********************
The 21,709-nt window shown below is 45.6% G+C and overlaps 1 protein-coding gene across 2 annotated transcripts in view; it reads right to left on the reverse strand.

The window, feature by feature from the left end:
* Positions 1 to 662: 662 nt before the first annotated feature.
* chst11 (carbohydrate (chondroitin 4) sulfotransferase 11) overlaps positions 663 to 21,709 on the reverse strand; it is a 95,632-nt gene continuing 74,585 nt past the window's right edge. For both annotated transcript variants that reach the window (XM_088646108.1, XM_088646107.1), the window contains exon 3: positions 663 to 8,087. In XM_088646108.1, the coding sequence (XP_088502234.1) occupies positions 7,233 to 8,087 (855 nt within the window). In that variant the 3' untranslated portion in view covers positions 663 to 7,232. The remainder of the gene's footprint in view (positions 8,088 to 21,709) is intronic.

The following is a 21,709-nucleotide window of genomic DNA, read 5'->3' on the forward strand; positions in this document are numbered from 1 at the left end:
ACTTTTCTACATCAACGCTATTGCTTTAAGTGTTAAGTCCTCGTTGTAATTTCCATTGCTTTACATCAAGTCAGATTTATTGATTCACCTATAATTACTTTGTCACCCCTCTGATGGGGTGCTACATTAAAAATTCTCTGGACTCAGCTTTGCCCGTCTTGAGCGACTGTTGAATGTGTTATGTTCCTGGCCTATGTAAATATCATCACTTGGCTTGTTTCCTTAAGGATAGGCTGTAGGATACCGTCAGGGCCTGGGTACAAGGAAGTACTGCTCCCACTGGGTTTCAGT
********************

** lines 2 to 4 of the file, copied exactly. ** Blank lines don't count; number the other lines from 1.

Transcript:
The window, feature by feature from the left end:
* Positions 1 to 662: 662 nt before the first annotated feature.
* chst11 (carbohydrate (chondroitin 4) sulfotransferase 11) overlaps positions 663 to 21,709 on the reverse strand; it is a 95,632-nt gene continuing 74,585 nt past the window's right edge. For both annotated transcript variants that reach the window (XM_088646108.1, XM_088646107.1), the window contains exon 3: positions 663 to 8,087. In XM_088646108.1, the coding sequence (XP_088502234.1) occupies positions 7,233 to 8,087 (855 nt within the window). In that variant the 3' untranslated portion in view covers positions 663 to 7,232. The remainder of the gene's footprint in view (positions 8,088 to 21,709) is intronic.